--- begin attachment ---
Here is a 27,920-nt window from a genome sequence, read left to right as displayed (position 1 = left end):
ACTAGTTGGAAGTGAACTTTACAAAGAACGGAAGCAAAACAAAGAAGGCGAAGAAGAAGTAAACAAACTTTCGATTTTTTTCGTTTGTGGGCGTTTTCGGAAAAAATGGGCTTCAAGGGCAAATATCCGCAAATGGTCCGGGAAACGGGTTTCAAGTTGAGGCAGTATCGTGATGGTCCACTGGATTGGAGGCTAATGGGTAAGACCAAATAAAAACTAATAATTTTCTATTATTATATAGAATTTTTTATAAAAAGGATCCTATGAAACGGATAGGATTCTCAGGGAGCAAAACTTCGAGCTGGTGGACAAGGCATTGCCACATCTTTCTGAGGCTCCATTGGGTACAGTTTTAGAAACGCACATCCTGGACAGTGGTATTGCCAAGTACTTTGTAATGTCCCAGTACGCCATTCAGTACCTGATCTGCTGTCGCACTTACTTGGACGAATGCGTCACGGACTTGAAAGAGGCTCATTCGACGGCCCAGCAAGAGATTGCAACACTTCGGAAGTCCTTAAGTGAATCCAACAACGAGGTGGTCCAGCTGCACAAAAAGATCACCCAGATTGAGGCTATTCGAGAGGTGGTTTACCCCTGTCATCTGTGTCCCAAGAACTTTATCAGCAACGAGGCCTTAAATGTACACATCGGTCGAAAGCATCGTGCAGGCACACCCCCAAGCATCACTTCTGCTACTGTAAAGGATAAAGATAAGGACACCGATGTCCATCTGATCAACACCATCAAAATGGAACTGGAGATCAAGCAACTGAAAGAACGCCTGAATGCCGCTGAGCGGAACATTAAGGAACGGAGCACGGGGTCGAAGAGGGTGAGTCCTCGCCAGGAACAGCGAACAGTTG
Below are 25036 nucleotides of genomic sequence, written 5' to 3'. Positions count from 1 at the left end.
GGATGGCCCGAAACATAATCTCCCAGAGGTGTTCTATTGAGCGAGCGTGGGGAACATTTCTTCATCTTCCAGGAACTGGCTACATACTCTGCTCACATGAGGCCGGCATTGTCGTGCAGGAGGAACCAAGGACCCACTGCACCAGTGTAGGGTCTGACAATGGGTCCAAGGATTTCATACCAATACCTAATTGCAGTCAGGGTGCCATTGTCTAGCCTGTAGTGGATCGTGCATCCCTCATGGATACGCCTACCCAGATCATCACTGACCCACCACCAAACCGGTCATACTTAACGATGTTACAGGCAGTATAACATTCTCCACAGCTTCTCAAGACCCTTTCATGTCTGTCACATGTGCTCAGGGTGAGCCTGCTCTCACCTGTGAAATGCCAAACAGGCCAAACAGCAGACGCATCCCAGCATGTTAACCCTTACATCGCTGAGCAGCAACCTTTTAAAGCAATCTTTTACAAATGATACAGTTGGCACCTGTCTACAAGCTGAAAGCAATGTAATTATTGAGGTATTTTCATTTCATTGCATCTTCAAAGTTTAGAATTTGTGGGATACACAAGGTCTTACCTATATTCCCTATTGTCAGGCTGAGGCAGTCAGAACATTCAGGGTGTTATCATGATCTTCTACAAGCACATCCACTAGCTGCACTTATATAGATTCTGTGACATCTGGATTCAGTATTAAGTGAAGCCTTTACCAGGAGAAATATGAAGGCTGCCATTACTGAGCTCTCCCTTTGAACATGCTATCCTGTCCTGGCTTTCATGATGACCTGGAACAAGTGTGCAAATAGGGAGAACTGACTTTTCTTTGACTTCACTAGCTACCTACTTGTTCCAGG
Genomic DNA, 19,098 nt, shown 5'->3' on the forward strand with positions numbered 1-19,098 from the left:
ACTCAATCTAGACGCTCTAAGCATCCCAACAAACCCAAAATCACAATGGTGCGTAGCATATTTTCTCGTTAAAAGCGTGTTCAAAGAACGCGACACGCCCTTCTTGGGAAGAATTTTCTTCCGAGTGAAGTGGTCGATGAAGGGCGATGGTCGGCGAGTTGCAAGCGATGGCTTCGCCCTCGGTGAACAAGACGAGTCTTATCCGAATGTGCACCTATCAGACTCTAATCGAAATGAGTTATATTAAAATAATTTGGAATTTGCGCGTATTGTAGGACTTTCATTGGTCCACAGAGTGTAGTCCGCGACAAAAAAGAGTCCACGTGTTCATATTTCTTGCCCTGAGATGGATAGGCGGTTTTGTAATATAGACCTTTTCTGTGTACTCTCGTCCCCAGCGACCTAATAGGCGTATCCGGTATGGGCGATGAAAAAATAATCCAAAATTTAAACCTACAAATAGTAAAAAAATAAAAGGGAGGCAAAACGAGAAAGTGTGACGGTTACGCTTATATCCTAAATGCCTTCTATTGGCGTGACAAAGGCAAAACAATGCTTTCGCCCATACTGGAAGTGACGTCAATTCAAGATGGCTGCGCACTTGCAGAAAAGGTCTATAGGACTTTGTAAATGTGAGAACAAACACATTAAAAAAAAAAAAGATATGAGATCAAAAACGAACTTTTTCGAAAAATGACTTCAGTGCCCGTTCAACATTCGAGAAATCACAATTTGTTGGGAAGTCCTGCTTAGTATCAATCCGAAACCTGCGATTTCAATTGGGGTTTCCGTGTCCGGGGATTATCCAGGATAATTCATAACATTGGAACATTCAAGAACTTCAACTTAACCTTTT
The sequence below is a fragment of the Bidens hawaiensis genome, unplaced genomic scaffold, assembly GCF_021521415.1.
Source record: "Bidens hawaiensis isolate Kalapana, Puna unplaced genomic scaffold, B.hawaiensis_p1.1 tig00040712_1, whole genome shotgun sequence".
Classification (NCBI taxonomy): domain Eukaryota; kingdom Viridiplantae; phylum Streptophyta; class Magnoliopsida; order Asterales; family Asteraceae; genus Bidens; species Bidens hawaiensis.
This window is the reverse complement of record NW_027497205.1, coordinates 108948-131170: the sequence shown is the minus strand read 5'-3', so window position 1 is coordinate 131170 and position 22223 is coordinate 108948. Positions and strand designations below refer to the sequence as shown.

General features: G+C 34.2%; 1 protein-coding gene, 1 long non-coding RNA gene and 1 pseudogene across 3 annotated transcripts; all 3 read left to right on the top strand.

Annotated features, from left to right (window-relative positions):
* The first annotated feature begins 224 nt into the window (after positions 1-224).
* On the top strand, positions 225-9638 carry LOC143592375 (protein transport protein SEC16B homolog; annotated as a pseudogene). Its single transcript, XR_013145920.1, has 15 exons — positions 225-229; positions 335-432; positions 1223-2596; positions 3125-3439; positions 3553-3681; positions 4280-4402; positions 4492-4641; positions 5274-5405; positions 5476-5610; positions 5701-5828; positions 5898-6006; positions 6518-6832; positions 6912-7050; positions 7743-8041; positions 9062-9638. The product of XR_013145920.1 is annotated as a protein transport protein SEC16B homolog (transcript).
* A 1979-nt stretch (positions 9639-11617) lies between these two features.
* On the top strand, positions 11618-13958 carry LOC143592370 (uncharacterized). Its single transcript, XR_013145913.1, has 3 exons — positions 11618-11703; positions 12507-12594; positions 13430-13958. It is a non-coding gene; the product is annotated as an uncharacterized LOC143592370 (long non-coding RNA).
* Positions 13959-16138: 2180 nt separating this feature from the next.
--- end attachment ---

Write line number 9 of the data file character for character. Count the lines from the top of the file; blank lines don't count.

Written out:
Classification (NCBI taxonomy): domain Eukaryota; kingdom Viridiplantae; phylum Streptophyta; class Magnoliopsida; order Asterales; family Asteraceae; genus Bidens; species Bidens hawaiensis.